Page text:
Millicent:  I was angry with him. I thought he had deceived me. I did not understand him.

Joshua:  You don’t understand him now. You don’t understand the world, or anything around you. Today, more than anything else, has convinced me of that.

So this sounds familiar, to the young audience of 1968. By this point in the show’s history, Dark Shadows was very popular among teenagers, partly because the wild, boundary-breaking fantasy of the show was an escape from the stern glare of the grown-ups around them.

To be fair, the older generation had reason to be nervous about what was happening to their children in 1968. Free love, LSD, anti-war protests, long hair, dropping out of school, and what the hell was with the sitar music all of a sudden? Young people were turning into something unrecognizable.

There was a widening gulf opening between the generations. Young people saw themselves as the leaders of a revolution based on Love and Peace and their feelings, which would transform the world into something new and beautiful. The older generation saw chaos and anarchy.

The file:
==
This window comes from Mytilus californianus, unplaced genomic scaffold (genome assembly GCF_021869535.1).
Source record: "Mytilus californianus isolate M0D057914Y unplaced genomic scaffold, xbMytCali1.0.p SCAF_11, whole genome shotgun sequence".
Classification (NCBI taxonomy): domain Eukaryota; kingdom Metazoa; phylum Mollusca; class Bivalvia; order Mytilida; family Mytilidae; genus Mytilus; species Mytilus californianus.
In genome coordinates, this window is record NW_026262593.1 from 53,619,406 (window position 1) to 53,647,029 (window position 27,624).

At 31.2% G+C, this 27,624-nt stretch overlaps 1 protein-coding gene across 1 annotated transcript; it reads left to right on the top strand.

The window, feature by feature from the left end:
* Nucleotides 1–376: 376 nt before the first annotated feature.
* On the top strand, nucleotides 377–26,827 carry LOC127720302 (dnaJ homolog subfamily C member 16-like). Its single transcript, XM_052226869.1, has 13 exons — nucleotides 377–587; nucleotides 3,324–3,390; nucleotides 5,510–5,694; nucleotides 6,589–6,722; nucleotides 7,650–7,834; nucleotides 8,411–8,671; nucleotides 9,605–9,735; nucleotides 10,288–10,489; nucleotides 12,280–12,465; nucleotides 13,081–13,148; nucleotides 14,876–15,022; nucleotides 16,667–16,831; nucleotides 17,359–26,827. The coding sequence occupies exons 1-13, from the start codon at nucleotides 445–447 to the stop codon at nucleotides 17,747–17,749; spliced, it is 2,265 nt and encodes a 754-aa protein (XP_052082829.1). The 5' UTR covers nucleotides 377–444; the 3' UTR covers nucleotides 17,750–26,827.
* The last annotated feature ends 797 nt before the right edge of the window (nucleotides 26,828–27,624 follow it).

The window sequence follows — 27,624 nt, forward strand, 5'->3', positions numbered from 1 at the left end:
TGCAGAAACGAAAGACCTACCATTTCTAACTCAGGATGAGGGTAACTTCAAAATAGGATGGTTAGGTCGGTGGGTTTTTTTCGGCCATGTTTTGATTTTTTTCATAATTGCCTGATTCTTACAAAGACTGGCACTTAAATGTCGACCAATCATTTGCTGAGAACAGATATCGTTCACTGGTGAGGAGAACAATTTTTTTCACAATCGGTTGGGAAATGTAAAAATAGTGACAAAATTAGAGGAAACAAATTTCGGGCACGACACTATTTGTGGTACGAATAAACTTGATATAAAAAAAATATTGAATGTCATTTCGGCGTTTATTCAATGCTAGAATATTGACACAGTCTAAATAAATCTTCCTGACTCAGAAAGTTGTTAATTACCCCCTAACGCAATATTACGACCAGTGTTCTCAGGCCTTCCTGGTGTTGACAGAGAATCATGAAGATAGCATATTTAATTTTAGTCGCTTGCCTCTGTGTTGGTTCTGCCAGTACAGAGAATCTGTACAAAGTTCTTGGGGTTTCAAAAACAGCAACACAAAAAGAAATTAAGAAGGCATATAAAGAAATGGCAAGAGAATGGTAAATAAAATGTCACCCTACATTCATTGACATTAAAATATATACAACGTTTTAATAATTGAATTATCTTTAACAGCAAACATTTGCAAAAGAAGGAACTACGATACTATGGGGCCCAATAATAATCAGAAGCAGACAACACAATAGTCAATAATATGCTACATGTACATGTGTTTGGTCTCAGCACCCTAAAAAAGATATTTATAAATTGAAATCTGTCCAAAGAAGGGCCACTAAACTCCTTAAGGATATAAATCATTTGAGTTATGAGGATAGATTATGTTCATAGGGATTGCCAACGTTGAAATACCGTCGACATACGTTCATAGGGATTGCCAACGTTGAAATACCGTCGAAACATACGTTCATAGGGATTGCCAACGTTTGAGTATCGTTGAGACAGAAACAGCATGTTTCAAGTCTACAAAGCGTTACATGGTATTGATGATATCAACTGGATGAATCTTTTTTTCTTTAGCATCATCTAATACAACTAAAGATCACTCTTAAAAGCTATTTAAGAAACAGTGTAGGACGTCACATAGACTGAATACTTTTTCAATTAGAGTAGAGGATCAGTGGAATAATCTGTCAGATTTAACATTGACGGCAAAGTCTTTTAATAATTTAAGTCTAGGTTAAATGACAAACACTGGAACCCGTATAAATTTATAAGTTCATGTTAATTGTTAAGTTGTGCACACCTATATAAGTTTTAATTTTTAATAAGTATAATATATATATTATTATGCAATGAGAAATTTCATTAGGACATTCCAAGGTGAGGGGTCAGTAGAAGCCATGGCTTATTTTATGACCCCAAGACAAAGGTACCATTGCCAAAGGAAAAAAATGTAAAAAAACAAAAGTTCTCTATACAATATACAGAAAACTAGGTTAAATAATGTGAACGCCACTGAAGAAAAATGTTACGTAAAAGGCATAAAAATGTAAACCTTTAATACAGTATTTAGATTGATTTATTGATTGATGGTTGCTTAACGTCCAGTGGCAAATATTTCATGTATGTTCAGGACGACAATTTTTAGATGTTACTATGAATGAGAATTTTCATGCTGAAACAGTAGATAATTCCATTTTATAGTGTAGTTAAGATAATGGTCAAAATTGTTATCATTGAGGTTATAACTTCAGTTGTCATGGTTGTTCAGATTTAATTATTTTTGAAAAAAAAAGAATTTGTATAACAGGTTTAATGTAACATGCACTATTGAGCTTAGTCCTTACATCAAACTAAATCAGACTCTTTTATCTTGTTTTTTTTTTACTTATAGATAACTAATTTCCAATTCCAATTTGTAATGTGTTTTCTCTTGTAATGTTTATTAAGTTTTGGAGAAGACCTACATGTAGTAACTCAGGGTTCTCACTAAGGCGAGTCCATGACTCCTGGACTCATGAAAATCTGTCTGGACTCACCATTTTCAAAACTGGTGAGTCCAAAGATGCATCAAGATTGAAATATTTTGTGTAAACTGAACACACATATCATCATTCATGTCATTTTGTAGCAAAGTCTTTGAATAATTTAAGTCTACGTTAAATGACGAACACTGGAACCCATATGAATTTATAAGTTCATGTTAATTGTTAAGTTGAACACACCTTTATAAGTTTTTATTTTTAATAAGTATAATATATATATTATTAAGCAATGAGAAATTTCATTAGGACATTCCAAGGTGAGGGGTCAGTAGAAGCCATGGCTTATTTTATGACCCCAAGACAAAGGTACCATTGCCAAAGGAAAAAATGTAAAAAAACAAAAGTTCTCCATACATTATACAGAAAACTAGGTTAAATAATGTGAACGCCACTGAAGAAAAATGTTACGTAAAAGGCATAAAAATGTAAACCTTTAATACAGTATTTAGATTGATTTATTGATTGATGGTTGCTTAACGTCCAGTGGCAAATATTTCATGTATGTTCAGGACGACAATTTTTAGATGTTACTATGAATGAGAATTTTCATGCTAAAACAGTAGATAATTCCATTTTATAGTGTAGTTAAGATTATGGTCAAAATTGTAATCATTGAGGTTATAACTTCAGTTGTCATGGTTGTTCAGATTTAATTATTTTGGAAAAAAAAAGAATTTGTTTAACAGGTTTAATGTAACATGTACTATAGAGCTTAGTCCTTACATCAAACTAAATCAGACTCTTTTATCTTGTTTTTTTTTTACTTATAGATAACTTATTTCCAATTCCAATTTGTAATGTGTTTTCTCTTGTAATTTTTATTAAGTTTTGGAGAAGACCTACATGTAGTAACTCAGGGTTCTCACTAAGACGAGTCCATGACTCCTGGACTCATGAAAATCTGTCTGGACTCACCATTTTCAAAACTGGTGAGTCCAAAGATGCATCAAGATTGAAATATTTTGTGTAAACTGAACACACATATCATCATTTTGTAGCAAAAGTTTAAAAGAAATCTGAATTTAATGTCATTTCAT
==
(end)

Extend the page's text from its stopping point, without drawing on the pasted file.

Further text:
So how could the Class of ’68 see the conflict in today’s episode as anything but a tyrannical father who projects his own greed and spite onto everything he sees?

445 dark shadows tyrant joshua nathan

But this is Dark Shadows, a television series that is devoted to upending all narrative expectations.

Joshua is exactly one hundred percent correct. Nathan doesn’t love Millicent, and he is after her money. Millicent is gullible, and borderline insane, and incapable of making her own decisions. There’s not a single thing that Joshua says in the entire episode that’s wrong.

He’s not being prejudiced or unreasonable here. He has wisdom and experience that the young people don’t have, and he sees things more clearly than anyone else.

445 dark shadows value nathan joshua

Nathan invites Joshua into the study for a talk, and essentially dares him to stop the wedding. Joshua is gruff and uptight as usual, refusing to listen to anything Nathan has to say.

But he’s not really prepared for what happens next.

445 dark shadows truth joshua nathan

Nathan says, “I know the truth about Barnabas,” and everything changes.

This is a subplot that’s been building up quietly in the background, for about six weeks — little bits of evidence that Nathan’s collected about Barnabas’ night-time activities.